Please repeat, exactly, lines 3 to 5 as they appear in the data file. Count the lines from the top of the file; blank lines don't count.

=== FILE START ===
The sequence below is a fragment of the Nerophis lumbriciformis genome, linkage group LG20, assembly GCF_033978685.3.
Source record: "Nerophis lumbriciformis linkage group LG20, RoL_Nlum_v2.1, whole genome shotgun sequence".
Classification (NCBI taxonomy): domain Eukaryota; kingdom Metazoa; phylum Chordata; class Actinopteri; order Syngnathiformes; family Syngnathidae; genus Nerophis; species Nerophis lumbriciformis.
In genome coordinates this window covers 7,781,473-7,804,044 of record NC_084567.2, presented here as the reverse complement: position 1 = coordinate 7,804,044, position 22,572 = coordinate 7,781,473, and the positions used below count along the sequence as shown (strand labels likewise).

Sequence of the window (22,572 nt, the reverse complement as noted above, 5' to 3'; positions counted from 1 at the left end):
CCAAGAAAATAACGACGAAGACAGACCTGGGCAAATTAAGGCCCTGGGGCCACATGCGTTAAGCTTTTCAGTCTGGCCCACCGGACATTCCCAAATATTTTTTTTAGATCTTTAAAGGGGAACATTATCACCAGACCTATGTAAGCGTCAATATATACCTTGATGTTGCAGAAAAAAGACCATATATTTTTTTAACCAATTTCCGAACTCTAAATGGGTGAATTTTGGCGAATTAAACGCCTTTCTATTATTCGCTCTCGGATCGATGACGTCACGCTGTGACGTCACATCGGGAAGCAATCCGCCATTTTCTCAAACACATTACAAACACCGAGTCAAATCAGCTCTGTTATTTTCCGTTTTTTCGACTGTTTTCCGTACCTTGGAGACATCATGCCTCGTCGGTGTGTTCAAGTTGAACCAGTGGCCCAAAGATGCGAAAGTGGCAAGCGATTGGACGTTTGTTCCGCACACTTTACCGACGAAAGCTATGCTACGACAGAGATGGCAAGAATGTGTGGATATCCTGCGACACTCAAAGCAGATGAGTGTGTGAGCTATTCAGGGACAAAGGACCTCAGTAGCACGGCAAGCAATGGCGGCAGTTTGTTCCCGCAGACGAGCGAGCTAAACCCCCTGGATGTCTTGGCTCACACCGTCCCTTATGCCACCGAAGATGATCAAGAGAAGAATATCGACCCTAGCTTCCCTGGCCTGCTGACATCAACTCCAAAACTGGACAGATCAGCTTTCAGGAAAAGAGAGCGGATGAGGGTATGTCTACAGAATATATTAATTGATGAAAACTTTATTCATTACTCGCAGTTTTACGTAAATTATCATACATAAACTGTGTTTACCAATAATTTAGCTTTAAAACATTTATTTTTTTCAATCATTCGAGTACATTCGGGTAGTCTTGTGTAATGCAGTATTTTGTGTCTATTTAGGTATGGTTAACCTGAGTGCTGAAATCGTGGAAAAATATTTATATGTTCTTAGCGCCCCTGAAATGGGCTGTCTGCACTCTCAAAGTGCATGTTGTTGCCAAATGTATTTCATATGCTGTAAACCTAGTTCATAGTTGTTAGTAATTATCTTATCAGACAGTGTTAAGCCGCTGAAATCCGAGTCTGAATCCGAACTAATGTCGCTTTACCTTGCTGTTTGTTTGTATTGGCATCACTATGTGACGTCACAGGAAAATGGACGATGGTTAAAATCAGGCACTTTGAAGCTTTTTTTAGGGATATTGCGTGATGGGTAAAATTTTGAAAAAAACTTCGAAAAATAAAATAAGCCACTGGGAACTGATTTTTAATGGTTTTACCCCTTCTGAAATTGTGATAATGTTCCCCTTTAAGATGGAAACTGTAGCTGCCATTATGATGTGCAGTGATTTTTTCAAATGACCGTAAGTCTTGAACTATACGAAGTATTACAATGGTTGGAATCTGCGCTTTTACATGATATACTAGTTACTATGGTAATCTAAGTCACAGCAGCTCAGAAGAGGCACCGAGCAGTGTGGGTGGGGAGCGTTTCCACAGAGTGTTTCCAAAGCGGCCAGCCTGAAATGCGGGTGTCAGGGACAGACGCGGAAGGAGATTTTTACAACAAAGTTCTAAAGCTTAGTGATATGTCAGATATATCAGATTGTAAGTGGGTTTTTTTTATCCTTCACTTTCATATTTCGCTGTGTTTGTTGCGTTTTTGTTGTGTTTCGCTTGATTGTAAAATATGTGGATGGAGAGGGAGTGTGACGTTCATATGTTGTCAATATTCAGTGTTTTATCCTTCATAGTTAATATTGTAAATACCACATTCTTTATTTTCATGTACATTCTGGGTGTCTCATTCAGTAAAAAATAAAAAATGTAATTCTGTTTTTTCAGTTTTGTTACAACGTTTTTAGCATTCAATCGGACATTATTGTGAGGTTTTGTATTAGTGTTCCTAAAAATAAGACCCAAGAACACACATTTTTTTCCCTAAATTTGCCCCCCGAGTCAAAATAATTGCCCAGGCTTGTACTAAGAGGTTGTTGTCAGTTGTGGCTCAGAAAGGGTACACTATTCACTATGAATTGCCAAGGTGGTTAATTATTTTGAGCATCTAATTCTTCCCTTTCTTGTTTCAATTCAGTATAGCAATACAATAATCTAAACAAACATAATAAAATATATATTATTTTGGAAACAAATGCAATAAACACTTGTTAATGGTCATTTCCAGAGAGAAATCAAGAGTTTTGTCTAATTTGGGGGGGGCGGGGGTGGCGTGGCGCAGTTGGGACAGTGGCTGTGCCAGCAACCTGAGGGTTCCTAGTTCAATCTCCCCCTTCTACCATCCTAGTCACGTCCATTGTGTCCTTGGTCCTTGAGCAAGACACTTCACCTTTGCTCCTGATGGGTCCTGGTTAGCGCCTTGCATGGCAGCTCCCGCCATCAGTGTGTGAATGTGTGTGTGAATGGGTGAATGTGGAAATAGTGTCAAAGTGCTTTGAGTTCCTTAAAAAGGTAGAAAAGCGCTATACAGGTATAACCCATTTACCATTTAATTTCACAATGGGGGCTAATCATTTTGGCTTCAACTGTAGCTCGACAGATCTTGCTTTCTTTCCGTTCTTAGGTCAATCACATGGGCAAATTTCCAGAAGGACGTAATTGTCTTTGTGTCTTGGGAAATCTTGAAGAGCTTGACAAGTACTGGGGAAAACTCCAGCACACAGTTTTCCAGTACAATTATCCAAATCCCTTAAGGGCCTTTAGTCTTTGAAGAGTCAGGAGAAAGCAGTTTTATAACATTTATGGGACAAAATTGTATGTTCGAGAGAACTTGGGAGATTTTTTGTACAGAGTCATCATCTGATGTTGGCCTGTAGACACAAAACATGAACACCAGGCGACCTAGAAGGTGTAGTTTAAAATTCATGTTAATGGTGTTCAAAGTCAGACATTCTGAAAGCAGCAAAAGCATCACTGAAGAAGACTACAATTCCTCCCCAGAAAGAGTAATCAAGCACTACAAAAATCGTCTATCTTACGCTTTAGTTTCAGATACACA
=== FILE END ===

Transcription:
Classification (NCBI taxonomy): domain Eukaryota; kingdom Metazoa; phylum Chordata; class Actinopteri; order Syngnathiformes; family Syngnathidae; genus Nerophis; species Nerophis lumbriciformis.
In genome coordinates this window covers 7,781,473-7,804,044 of record NC_084567.2, presented here as the reverse complement: position 1 = coordinate 7,804,044, position 22,572 = coordinate 7,781,473, and the positions used below count along the sequence as shown (strand labels likewise).

Sequence of the window (22,572 nt, the reverse complement as noted above, 5' to 3'; positions counted from 1 at the left end):